Sam Russell thinks of herself as gender fluid — neither male nor female, but somewhere outside society’s usual binary. And she’s fine with that. It doesn’t need to be fixed.
The McMaster University student also has depression, anxiety and obsessive compulsive disorder (OCD).
Like many LGBTQ youth, the 21-year-old faces a specific set of fears when approaching the mental health system.
How do you find a therapist who doesn’t consider your gender identity to be part of the problem? How can you be sure, when sharing your deepest thoughts, that the person listening isn’t judging your gender or sexuality?
It’s a problem Russell anticipates facing one day. While Russell’s therapist at McMaster is liberal and understanding, the fear was there, and will be in the future.
“Having to go to new people triggers my anxiety,” Russell said. “I had seven billion trains of thought about not fitting where I thought I should be fitting.”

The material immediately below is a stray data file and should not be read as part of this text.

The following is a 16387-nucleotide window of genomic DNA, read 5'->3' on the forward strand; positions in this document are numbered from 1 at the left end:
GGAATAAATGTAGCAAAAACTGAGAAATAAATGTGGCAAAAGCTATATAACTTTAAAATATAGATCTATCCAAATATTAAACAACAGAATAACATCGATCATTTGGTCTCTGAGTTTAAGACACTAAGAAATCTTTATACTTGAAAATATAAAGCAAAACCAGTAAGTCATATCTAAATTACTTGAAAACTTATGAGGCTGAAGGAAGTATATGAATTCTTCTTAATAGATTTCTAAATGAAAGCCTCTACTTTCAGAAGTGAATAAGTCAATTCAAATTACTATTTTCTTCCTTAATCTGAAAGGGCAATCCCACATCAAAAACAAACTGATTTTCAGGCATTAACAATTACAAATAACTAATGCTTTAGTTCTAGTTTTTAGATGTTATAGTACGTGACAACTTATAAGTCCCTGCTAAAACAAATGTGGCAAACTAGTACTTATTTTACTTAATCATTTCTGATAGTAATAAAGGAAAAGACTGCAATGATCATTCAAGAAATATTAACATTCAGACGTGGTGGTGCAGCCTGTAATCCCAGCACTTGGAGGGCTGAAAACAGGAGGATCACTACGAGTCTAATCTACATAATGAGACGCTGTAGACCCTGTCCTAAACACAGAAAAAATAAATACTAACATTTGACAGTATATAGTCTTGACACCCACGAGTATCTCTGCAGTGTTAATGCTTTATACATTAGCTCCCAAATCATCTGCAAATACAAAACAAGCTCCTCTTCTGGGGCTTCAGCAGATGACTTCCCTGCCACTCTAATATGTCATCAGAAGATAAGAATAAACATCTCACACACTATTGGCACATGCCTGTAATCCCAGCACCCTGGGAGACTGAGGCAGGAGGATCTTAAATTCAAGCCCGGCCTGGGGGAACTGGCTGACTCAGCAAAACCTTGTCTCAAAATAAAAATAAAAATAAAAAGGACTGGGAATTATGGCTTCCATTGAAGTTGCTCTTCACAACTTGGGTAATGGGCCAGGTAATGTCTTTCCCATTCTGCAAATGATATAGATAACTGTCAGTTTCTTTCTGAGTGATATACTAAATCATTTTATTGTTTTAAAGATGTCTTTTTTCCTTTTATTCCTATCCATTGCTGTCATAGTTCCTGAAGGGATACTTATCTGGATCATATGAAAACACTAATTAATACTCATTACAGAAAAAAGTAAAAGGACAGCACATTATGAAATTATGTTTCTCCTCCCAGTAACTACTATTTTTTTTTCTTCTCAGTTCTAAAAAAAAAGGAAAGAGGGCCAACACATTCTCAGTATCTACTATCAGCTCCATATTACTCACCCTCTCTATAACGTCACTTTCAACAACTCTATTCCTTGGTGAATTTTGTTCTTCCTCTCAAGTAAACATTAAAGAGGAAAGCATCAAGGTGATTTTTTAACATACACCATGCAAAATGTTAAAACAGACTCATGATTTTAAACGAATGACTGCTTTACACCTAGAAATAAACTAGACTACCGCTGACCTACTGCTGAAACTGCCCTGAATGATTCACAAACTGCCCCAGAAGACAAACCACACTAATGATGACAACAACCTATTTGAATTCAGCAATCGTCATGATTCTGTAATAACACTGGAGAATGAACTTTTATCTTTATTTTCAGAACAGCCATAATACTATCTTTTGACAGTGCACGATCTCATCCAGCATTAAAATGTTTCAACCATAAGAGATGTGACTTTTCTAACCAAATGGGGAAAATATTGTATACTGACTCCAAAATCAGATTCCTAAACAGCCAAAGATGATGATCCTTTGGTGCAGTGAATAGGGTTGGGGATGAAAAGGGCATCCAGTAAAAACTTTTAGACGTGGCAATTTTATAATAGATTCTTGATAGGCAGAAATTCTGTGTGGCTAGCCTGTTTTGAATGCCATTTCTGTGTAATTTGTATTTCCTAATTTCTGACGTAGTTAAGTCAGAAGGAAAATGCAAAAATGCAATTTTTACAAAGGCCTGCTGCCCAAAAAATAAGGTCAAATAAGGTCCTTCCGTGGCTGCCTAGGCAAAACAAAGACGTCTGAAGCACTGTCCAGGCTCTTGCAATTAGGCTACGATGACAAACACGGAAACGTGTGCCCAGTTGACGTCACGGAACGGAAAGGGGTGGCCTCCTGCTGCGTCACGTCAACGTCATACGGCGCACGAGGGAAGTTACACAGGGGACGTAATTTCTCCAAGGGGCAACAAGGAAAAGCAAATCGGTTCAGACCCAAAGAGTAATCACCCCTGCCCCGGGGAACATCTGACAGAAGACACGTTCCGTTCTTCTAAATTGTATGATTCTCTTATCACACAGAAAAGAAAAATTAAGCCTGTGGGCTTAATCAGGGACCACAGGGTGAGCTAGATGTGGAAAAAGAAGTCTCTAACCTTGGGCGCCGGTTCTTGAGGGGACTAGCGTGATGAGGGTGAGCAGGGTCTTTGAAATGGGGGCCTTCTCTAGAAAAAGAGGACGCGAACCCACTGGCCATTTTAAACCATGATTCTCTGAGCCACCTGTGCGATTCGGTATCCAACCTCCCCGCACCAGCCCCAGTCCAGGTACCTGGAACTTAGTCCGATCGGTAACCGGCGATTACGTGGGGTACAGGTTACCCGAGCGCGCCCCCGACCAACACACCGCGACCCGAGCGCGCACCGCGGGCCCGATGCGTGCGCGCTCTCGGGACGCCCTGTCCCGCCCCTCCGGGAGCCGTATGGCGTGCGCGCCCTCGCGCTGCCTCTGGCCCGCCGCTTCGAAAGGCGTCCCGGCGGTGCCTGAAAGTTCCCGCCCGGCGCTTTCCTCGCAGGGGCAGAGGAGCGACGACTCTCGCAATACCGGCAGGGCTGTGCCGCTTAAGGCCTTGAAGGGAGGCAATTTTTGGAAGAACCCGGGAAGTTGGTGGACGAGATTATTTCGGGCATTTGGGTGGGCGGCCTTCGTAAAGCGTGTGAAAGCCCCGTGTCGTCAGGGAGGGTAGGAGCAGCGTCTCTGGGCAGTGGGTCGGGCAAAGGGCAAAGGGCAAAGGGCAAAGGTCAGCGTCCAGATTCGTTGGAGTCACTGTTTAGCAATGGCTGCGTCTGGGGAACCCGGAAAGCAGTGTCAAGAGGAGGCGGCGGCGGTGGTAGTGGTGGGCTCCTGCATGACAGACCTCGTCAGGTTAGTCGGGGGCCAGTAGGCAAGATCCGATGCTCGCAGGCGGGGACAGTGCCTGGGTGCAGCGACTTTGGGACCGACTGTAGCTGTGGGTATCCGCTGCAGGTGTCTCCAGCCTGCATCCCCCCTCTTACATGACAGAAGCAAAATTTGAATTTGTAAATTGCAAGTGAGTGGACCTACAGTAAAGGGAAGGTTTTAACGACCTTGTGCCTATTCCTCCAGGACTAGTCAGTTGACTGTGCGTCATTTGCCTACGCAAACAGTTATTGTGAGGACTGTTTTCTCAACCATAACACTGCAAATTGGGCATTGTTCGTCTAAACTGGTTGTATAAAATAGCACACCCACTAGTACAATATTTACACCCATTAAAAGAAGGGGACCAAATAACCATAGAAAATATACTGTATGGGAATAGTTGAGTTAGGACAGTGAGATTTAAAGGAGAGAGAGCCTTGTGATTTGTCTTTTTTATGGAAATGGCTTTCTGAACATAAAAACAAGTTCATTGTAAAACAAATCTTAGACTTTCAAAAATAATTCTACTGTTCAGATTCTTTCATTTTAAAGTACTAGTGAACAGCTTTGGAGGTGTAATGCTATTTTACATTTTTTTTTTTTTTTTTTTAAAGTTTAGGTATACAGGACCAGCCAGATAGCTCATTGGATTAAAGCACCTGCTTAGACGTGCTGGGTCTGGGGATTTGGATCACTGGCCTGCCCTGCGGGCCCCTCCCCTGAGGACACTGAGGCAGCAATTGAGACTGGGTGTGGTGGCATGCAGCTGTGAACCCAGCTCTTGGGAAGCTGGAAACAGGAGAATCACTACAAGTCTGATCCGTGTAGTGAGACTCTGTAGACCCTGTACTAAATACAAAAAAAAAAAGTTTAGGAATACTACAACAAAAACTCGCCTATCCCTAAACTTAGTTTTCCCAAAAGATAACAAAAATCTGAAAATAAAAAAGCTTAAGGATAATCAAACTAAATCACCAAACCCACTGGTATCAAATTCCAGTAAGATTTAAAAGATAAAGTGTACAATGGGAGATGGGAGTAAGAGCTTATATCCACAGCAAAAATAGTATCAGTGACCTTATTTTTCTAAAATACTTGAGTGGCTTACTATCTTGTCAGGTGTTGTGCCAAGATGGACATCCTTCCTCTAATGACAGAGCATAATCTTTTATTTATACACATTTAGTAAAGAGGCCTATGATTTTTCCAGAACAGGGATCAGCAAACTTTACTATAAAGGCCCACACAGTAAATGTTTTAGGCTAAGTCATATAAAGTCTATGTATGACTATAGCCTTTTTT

The communications major grew up in a “pretty normal” family full of rough-and-tumble brothers. Russell’s mother was a fan of traditional gender notions such as dresses and dolls and playing house.
“It was always ‘Sam can play with Barbies and the boys can go out and play in the mud,’ but I always wanted to play in the mud,” Russell said.
When puberty hit, Russell’s self loathing increased. It continued through high school, when Russell created a character of sorts — a pretty girl who wore dresses and dated boys. A girl who fit the so-called norm.
Article & Image Source: CBC News